yeah probably best bet to ask them here, though i'm always up for a framebuilding themed lfgss pub visit if people are keen!
What did you go for in the end? I'm about to do my first fork and thinking the same thing. The tolerances aren't as tight as the book suggests they should be.
Really stoked on the jig I've made. Slightly ambitious and going for thru axle but i think this will keep everything solid.
Jig looks good.
I’ve done a steerer replacement with brass and I’ve put legs I took out of a 1” crown/steerer into a new 1 1/8” crown with silver. I haven’t ridden either yet but I think I feel better about how the silver flowed in. Made me feel like it’d be a better joint. By the time I got everything hot enough for the brass to flow I felt like I was cooking the flux.
Okay sweet, that is good to know. I might try some 40% silver I have as something of a compromise.
Last night I discovered that the argon hoses on TIG torches aren't heatproof.
Anyone ever bonded a shim into a seattube?
I'm repairing a crash damaged Orange P7 which has a 29.8mm seattube and (I think) came with a shim to take it down to 27.2mm to allow a wider range of posts to fit.
I think the seattubes are heavy enough to be used without the shim (a colleague has one that he uses with a 29.8mm Thomson post) but given that I need to braze a new toptube and chainstay wishbone to it I suspect the seattube may end up a little bit off round so retaining the shim would seem to be a good idea.
However, I will want to run a qr seatclamp to lift and lower the seat to suit the terrain and I don't want the shim coming out with the post (I can work a qr clamp and lift the post with my thighs without getting off the bike) so I'm thinking I should maybe glue the shim in but I don't know what glue to use.
Gorilla glue expands as it cures so that's clearly no use, I don't know what other glues expand as they cure. Something that wasn't a ridiculously strong bond might be a good idea too, just incase I should ever want to remove it down the line.
The frame came to me with a shimmed and well worn 27.2 post that slid in and out alright while leaving the shim in the frame but I removed the shim before starting the repairs and I think the reason it was staying in the frame was that there was a bit of rust holding it in place. I'd like something a bit more reliable/predictable than rust!
I cut it down flush with the lug afterwards of course. I used JB Weld, but if you might want to remove it in the future JB Weld might be a bit excessive. I've used it in the past for repairing an engine block, and it really doesn't give up without a fight. Brompton seat post shims are held in place by rubberised superglue like Gorilla Superglue so you could try that.
Yeah when I googled it jb weld seemed a common recommendation but i was thinking it’d be a bit permanent.
Rubberised superglue sounds good.
Does anyone know the name of the framebuilding supplies place in germany?
Something something racing I think?
Spot on man, cheers.
Its the greatest service I've experienced so far (regarding frame building-components...)
Damn, this TIG-thing is Hard! So much fun tho and so much to learn!
Those are the very first try’s at it. (the better ones of course...)
Learnt that its not wise to sharpen both sides of a tungsten and fuck both sides up, haha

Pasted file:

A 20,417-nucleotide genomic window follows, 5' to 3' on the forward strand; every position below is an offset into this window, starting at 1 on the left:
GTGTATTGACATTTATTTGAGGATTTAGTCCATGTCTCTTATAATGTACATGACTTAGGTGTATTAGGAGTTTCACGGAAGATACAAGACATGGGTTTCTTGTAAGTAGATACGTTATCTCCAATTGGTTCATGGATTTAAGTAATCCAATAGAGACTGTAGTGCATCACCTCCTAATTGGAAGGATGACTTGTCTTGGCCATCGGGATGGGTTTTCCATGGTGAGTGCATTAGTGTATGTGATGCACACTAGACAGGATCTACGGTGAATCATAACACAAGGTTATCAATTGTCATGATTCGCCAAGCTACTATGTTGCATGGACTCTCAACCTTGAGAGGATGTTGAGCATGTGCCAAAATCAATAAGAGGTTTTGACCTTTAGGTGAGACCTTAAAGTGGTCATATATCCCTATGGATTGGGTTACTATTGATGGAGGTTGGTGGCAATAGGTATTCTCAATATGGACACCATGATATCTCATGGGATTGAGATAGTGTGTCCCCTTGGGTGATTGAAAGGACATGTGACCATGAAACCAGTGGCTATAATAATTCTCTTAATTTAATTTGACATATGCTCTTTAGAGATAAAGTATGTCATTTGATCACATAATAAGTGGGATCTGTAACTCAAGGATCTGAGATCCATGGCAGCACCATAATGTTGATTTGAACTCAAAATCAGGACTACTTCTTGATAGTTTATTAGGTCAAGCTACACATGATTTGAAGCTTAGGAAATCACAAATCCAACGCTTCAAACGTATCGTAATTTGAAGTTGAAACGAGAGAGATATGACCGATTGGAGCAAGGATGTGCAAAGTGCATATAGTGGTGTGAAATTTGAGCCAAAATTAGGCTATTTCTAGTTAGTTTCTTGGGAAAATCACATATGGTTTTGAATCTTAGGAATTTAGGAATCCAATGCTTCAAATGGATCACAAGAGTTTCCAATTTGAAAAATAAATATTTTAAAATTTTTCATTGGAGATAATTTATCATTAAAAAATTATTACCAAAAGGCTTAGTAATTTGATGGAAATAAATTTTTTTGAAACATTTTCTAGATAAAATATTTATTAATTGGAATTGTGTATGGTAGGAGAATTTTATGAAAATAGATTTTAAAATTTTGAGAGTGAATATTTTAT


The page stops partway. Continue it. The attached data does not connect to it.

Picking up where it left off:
RTECH-Welder with a normal torch, no Pedal etc. I‘ll switch to that soon tho.
Good to know, not that I’m unhappy with Peter’s service of course.
You in the uk?
nice one, looks solid! Keep up the practice it'll come. Pedal will help a lot for sure
Also rate Reset-racing. Super fast (I'm in NL)
I'm based in Germany.
The service is great, delivery super fast. Proper packaging. Can only recommend!
I can'r remember if this is the place where I've been rabbiting on about my TIG course but I completed my last piece for level 1 today. I'd been putting off feeding the wire 'properly', just letting it run down to a stub then stoping my bead and pulling the wire through before restarting.
I got it in my head that trying to learn wire feeding would interfere with me doing my test joints well. But I managed to get the hang of wire feeding within about two minutes and it makes welding so much easier!
Awesome! yeah i found the same. I put it off for ages, then started practising in front of the telly, and now i can do it decently. Tbh i don't use it that much frame building because most of the runs are short, but on bigger stuff its so handy.
yeah i bet you do like four passes on a bike tube! level 2 will have my first round object to weld: a pipe to a plate.
yeah i tend to do 4 maybe even more sometimes, i think its good to move around a lot, keeps the heat down and if your smart about it you can bring the frame in and out of true with different passes. Ive only really mastered bringing it out of true so far...
Where are you doing your course? It sounds good.
Where are you doing your course? It sounds good.
Burnley College. It's standard City and Guilds level 1. 3 hours a week on a Monday night and it's pretty much been hands on since day 1.
Any of you oxy/propane brazers tried these multi-jet nozzles?
I saw them mentioned on another forum, maybe STW(?) so I picked up a 3 and a 5 plus you need a new neck to screw them onto.
Pretty impressed with them, they seem to pump a lot more heat into the workpiece and keep that heat more focused.
Feel a bit closer to oxy/acet to work with.
I felt the std nozzle was too slow heating things up so by the time I had the metal at wetting temp temp, I'd toasted my flux, Doesn't seem to happen so much with these mulit-jet tips.
Flame seems a lot more stable, the propane lights easier and the flame doesn't pull away from the tip if I've got it on a bit too much like it would with the standard nozzle and I've not had the mulitjet tip extinguish by accident at all.
Think I've seen them described on a This Old Tony video.
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